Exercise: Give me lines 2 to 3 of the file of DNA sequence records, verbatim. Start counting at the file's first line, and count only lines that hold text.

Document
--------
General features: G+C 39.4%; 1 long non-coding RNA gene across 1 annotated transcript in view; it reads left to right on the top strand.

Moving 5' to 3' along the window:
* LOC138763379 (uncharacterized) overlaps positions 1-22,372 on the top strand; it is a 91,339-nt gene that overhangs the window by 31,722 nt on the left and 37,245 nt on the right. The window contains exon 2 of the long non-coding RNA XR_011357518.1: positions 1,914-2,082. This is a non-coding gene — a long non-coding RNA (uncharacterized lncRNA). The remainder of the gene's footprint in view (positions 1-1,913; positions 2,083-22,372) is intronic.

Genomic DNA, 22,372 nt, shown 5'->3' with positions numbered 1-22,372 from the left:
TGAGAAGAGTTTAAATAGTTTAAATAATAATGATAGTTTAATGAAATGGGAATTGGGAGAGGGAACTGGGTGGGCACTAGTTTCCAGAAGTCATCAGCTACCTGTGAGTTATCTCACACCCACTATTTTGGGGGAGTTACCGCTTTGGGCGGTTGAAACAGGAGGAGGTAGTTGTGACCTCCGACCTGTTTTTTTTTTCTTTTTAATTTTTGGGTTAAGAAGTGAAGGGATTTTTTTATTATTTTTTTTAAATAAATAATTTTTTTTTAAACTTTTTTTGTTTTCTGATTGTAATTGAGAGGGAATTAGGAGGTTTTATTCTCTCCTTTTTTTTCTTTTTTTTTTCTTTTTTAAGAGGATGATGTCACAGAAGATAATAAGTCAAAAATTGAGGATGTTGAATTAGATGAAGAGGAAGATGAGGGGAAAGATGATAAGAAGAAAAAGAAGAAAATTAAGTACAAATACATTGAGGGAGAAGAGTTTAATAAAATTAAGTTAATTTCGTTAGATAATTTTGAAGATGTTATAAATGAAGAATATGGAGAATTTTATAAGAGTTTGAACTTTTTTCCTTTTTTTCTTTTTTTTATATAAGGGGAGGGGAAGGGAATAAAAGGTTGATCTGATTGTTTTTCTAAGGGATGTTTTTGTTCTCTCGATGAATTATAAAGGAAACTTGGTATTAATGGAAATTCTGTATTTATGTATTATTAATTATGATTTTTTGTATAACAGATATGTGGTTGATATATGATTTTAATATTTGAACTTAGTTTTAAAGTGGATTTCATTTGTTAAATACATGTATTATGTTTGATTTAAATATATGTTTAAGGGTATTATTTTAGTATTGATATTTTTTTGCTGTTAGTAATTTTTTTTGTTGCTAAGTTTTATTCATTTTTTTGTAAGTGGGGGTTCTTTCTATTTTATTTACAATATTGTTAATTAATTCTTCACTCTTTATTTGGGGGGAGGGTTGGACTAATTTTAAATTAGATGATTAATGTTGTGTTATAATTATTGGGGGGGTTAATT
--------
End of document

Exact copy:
Moving 5' to 3' along the window:
* LOC138763379 (uncharacterized) overlaps positions 1-22,372 on the top strand; it is a 91,339-nt gene that overhangs the window by 31,722 nt on the left and 37,245 nt on the right. The window contains exon 2 of the long non-coding RNA XR_011357518.1: positions 1,914-2,082. This is a non-coding gene — a long non-coding RNA (uncharacterized lncRNA). The remainder of the gene's footprint in view (positions 1-1,913; positions 2,083-22,372) is intronic.